it was not the lion that I pictured first.

© 2012 Richie Hofmann. Today’s poem is taken from the November 2012 issue of Poetry Magazine.

Richie Hofmann teaches poetry at Stanford University. His first collection of poetry, Second Empire, was published by Alice James Books in 2015. His forthcoming collection of poetry, A Hundred Lovers, is due to be released by Knopf on February 8th, 2022. His work appears elsewhere in The New Yorker, The New York Review of Books, and The Yale Review. You can read more about him and his work on his website.

Thanks as always for being a faithful reader of The Voracious Bibliophile. If you like what you see, please like, comment, follow, and subscribe to my email list to get notified of new posts as soon as they drop. You can also email me at fred.slusher@thevoraciousbibliophile.com or catch me on Twitter, Instagram, TikTok, and Pinterest @voraciousbiblog. Keep reading the world, one page (or pixel) at a time.

Poem for the Day: January 14th, 2022

i found a lover and we left the city by Patrycja Humienik

temporarily. crackle of the fire said as much.

temple into the sprawl of limbs, which came later. first



the alchemists: oysters we ate quietly as we could,

laughing, not saying a word, eyes full of language.



and it wasn’t that no one had ever touched me before,

but it had never been like this. tunnel-less. not a search



for a prize, zippered pearl to coax out of grieving.

not the scarcity of hardship or the dismissal of it, but we did look



up: airglow: sky a cicatrix: purpling, paler. damage,

and the need to undo it—not to fix, but to unribbon



the past. my mama grew up in a rural place, rolling jade

hills, my name betrayed her wish to leave that lack.



szlachetnie urodzona: desire for wealth and its associated ease.

i don’t blame her for using a name like a tool for weeding.



i, too, prune and tug at my story, but she wanted me to live

up to my name, and for that i might blame her, i learn other names,



plants that please me: forsythia, hyacinth, pyracantha; my lover

gives me a dried bouquet. i prefer weeping



willow, even seaweed, something of water. i want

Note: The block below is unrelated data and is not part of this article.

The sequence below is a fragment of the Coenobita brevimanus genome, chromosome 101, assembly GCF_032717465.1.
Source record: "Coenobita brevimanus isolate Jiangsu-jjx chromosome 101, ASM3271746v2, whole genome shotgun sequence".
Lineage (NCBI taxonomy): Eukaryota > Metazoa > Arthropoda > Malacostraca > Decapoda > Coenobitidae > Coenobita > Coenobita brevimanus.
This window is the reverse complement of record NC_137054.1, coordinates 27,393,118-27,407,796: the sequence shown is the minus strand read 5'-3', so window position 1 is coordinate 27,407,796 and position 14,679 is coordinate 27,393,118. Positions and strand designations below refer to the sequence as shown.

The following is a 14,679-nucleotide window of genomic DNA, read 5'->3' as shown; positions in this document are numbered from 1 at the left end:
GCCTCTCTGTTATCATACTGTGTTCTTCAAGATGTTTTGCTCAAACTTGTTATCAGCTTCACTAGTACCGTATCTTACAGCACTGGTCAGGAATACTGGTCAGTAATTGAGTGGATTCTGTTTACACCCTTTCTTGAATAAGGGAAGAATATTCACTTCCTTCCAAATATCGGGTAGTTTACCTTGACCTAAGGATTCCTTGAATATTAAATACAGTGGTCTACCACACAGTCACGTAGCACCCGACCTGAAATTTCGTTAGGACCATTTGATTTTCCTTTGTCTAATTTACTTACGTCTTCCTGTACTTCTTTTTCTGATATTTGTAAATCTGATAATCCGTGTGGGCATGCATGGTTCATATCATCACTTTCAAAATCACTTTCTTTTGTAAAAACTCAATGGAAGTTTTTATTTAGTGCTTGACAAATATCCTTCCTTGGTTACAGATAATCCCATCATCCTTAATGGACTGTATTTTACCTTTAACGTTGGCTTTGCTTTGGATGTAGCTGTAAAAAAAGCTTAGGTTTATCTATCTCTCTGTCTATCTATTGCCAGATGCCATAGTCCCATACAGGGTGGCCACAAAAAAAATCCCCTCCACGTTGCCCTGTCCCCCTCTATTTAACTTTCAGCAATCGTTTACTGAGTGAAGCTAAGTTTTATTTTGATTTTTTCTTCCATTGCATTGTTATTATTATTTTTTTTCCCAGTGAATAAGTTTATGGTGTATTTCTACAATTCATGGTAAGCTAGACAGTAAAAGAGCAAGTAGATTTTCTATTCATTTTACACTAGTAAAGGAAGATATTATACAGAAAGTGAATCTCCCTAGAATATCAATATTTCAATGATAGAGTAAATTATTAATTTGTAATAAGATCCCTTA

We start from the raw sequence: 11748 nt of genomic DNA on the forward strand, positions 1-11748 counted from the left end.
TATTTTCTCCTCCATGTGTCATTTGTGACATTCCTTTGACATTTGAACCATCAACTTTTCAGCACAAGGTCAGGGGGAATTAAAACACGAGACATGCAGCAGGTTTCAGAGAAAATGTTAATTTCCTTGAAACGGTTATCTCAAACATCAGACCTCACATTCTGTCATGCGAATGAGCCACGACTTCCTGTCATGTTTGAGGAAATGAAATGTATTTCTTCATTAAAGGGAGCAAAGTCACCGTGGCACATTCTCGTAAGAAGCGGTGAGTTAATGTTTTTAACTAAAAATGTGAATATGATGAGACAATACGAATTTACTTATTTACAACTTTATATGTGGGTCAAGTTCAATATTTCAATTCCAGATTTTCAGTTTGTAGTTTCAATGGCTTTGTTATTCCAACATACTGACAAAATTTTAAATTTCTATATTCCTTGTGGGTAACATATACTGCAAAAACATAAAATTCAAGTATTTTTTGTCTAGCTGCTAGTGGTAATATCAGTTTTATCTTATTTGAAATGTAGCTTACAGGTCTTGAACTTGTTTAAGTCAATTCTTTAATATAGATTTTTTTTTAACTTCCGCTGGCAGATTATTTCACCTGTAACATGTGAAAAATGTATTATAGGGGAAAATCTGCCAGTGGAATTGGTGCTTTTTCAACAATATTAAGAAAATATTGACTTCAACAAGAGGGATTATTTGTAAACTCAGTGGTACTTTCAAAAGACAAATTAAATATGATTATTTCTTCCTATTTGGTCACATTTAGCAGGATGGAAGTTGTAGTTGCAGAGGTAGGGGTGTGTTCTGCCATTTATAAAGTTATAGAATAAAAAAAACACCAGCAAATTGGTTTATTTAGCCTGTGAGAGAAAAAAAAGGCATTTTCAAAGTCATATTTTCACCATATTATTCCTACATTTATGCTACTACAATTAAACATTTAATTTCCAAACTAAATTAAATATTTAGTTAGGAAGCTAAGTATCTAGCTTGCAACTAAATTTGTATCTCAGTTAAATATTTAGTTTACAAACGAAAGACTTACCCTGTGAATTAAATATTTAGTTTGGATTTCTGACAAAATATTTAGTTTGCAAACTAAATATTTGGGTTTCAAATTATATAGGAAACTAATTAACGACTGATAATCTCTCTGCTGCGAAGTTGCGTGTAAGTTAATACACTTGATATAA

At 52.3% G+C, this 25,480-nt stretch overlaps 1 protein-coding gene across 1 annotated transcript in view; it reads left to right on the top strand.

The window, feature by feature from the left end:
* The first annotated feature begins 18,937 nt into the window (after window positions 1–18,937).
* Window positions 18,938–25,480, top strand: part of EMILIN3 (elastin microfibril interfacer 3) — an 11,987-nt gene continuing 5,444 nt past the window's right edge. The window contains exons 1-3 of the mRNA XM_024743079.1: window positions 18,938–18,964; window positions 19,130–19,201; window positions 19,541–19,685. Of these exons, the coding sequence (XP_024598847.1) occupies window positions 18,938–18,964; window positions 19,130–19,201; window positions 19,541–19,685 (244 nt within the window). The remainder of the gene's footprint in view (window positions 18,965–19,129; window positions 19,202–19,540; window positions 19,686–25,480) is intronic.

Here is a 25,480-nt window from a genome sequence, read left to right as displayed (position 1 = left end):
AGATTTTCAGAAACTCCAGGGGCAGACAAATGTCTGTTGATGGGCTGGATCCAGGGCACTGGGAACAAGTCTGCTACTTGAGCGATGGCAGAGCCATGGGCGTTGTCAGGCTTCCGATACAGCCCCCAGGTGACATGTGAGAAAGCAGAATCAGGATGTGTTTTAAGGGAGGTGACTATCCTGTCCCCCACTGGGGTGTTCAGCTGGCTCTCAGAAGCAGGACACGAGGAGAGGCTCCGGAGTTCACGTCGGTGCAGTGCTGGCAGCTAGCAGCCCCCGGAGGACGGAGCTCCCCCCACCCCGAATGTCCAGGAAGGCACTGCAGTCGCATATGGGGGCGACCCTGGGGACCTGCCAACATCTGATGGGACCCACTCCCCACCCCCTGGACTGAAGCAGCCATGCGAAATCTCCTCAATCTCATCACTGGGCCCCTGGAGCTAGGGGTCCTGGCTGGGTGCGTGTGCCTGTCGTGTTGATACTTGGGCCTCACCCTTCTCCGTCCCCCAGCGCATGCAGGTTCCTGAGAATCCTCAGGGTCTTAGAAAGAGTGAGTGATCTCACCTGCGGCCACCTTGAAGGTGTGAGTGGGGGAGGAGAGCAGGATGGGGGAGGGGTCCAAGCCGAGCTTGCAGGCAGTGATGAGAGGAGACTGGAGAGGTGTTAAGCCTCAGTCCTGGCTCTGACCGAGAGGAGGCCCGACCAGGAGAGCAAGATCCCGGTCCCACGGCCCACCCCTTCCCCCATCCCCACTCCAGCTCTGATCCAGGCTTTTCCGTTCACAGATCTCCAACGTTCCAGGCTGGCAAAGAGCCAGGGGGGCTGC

not to say this but to be understood with my eyes, the way



i was, for a moment, by the fire. but some lovers are not for

lasting, though that part comes later, if i, must i, tell the truth.

© 2014-2020, BOAAT Press. All rights reserved.

Thanks as always for being a faithful reader of The Voracious Bibliophile. If you like what you see, please like, comment, follow, and subscribe to my email list to get notified of new posts as soon as they drop. You can also email me at fred.slusher@thevoraciousbibliophile.com or catch me on Twitter, Instagram, TikTok, and Pinterest @voraciousbiblog. Keep reading the world, one page (or pixel) at a time.

Poem for the Day: January 7th, 2022

Dream Journal by Kareem Tayyar

If you’re swimming
then you have lost something important.

If you’re flying
then your heart’s been broken.

If you sit at a table before a deck of cards
then you are afraid of getting older.

If you undress beneath a single spotlight
then you are about to commit a crime.

If you are singing while holding a Spanish guitar
then someone you know has passed away.

If you are preparing to leap from a balcony
then you are mourning the loss of your childhood.

If you place your lips to the breast of a cloud
then you have forgotten to say your prayers.

If you run three red lights in a row
then there is a lesson you still haven’t learned.

If you pull water from an old well
then your father is preparing to call you long distance.

If you hear music playing from another house on your street
then your sister is about to come back from the dead.

If you cup your hands as a hard rain begins
then you are days away from falling in love.

If you find that you cannot run when you want to
then there is a book that you need to reread.

If you awaken in a field of strawberries
then a long  journey awaits you.

If you eat the strawberries
then you won’t be going alone.

© 2022 Kareem Tayyar. Today’s poem is taken from the January 2022 issue of Poetry.

Thanks as always for being a faithful reader of The Voracious Bibliophile. If you like what you see, please like, comment, follow, and subscribe to my email list to get notified of new posts as soon as they drop. You can also email me at fred.slusher@thevoraciousbibliophile.com or catch me on Twitter, Instagram, TikTok, and Pinterest @voraciousbiblog. Keep reading the world, one page (or pixel) at a time.

Poem for the Day: January 6th, 2022

The Snow Is Deep on the Ground by Kenneth Patchen

The snow is deep on the ground.   
Always the light falls
Softly down on the hair of my belovèd.

This is a good world.
The war has failed.
God shall not forget us.
Who made the snow waits where love is.

Only a few go mad.
The sky moves in its whiteness
Like the withered hand of an old king.
God shall not forget us.
Who made the sky knows of our love.

The snow is beautiful on the ground.
And always the lights of heaven glow
Softly down on the hair of my belovèd.

© 1943 Kenneth Patchen. Today’s poem is taken from Collected Poems by Kenneth Patchen, which was published by New Directions Publishing Corporation and is available to purchase wherever books are sold.

Thanks as always for being a faithful reader of The Voracious Bibliophile. If you like what you see, please like, comment, follow, and subscribe to my email list to get notified of new posts as soon as they drop. You can also email me at fred.slusher@thevoraciousbibliophile.com or catch me on Twitter, Instagram, TikTok, and Pinterest @voraciousbiblog. Keep reading the world, one page (or pixel) at a time.